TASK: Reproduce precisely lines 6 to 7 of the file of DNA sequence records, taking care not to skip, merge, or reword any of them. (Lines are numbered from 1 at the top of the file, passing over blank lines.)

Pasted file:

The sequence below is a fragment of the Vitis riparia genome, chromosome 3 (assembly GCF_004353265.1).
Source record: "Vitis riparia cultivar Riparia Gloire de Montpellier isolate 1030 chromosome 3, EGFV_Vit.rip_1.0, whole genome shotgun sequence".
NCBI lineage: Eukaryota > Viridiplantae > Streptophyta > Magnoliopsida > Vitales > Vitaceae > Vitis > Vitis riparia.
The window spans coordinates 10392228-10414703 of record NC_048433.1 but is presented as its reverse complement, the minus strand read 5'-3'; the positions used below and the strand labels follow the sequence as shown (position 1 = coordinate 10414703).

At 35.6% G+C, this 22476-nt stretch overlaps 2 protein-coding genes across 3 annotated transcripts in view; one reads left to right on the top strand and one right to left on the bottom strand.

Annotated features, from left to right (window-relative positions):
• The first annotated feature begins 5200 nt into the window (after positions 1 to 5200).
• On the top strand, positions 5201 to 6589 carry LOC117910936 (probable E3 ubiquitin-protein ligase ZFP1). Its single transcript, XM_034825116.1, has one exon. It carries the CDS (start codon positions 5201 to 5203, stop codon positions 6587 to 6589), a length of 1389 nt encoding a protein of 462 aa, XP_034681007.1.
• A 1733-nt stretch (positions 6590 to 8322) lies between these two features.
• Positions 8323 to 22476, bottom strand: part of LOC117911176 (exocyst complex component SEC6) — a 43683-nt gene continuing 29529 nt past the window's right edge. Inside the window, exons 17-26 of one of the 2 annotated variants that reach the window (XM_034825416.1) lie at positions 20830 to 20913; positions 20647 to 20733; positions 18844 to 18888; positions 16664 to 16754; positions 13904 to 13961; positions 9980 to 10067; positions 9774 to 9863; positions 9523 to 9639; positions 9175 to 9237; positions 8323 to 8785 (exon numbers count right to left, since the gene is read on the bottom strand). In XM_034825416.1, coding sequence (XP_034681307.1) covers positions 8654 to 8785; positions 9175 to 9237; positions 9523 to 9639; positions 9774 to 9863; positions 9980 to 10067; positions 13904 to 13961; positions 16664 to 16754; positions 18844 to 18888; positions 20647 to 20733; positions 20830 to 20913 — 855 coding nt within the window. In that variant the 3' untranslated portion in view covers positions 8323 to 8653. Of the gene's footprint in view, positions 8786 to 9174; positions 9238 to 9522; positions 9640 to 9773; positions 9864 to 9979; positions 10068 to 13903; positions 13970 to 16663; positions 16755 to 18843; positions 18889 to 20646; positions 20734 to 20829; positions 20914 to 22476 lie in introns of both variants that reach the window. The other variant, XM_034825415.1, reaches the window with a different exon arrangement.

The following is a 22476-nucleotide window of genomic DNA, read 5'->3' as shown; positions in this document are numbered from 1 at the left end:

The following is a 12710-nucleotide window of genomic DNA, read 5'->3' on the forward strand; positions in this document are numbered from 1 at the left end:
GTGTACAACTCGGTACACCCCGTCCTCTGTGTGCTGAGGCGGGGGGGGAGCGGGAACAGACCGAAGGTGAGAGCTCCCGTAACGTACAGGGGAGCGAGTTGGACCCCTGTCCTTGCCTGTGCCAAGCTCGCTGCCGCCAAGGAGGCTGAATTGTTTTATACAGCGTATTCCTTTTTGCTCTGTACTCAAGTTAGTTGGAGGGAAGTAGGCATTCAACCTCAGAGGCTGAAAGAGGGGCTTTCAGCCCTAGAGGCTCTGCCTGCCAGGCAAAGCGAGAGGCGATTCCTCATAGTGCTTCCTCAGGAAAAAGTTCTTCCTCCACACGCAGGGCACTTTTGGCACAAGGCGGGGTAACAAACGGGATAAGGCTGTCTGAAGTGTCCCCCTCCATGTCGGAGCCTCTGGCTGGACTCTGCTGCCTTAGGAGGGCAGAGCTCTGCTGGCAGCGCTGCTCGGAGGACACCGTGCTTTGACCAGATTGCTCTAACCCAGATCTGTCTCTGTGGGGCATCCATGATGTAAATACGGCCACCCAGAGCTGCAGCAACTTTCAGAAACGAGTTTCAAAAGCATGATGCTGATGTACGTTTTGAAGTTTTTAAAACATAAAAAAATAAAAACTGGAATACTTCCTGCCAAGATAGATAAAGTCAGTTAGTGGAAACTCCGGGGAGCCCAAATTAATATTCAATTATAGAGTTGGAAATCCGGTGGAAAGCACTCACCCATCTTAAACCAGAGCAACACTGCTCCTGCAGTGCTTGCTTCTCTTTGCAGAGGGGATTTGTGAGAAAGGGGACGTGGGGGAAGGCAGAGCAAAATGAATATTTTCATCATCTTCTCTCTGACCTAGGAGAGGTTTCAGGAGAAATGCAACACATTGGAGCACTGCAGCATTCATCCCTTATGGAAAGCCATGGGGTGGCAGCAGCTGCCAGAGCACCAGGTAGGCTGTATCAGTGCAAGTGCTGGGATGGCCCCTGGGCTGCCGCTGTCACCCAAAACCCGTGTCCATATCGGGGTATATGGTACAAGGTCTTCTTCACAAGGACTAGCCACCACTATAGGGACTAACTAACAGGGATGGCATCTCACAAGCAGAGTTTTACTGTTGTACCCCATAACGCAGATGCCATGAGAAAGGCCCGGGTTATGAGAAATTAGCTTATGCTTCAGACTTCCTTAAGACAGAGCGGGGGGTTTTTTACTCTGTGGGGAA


Annotated features, from left to right (window-relative positions):
• The first annotated feature begins 5200 nt into the window (after positions 1 to 5200).